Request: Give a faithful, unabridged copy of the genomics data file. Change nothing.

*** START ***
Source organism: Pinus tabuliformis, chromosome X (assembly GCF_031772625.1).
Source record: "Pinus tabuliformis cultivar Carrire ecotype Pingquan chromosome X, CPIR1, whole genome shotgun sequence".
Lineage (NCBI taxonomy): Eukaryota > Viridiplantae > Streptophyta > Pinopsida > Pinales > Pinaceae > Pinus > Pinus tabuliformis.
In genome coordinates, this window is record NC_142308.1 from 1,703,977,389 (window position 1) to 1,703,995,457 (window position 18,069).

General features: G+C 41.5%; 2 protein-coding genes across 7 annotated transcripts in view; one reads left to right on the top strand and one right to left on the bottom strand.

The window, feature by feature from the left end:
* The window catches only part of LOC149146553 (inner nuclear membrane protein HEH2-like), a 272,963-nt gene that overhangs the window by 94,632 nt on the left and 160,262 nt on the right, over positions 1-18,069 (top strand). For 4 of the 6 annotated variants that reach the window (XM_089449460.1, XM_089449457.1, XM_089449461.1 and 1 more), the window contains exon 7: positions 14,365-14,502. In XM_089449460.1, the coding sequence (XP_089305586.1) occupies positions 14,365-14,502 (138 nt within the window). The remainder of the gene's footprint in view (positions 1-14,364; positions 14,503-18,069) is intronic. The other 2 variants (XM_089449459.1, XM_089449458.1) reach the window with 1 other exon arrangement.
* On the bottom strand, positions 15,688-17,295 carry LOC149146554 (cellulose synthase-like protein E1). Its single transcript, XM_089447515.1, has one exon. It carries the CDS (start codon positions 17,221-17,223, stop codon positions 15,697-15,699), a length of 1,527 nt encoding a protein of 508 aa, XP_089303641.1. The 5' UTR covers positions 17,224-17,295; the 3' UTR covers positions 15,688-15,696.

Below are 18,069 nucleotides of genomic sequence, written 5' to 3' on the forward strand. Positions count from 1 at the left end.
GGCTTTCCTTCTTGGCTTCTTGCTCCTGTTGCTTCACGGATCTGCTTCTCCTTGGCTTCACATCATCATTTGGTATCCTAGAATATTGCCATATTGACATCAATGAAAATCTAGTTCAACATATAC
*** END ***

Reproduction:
Source organism: Pinus tabuliformis, chromosome X (assembly GCF_031772625.1).
Source record: "Pinus tabuliformis cultivar Carrire ecotype Pingquan chromosome X, CPIR1, whole genome shotgun sequence".
Lineage (NCBI taxonomy): Eukaryota > Viridiplantae > Streptophyta > Pinopsida > Pinales > Pinaceae > Pinus > Pinus tabuliformis.
In genome coordinates, this window is record NC_142308.1 from 1,703,977,389 (window position 1) to 1,703,995,457 (window position 18,069).

General features: G+C 41.5%; 2 protein-coding genes across 7 annotated transcripts in view; one reads left to right on the top strand and one right to left on the bottom strand.

The window, feature by feature from the left end:
* The window catches only part of LOC149146553 (inner nuclear membrane protein HEH2-like), a 272,963-nt gene that overhangs the window by 94,632 nt on the left and 160,262 nt on the right, over positions 1-18,069 (top strand). For 4 of the 6 annotated variants that reach the window (XM_089449460.1, XM_089449457.1, XM_089449461.1 and 1 more), the window contains exon 7: positions 14,365-14,502. In XM_089449460.1, the coding sequence (XP_089305586.1) occupies positions 14,365-14,502 (138 nt within the window). The remainder of the gene's footprint in view (positions 1-14,364; positions 14,503-18,069) is intronic. The other 2 variants (XM_089449459.1, XM_089449458.1) reach the window with 1 other exon arrangement.
* On the bottom strand, positions 15,688-17,295 carry LOC149146554 (cellulose synthase-like protein E1). Its single transcript, XM_089447515.1, has one exon. It carries the CDS (start codon positions 17,221-17,223, stop codon positions 15,697-15,699), a length of 1,527 nt encoding a protein of 508 aa, XP_089303641.1. The 5' UTR covers positions 17,224-17,295; the 3' UTR covers positions 15,688-15,696.

Below are 18,069 nucleotides of genomic sequence, written 5' to 3' on the forward strand. Positions count from 1 at the left end.
GGCTTTCCTTCTTGGCTTCTTGCTCCTGTTGCTTCACGGATCTGCTTCTCCTTGGCTTCACATCATCATTTGGTATCCTAGAATATTGCCATATTGACATCAATGAAAATCTAGTTCAACATATAC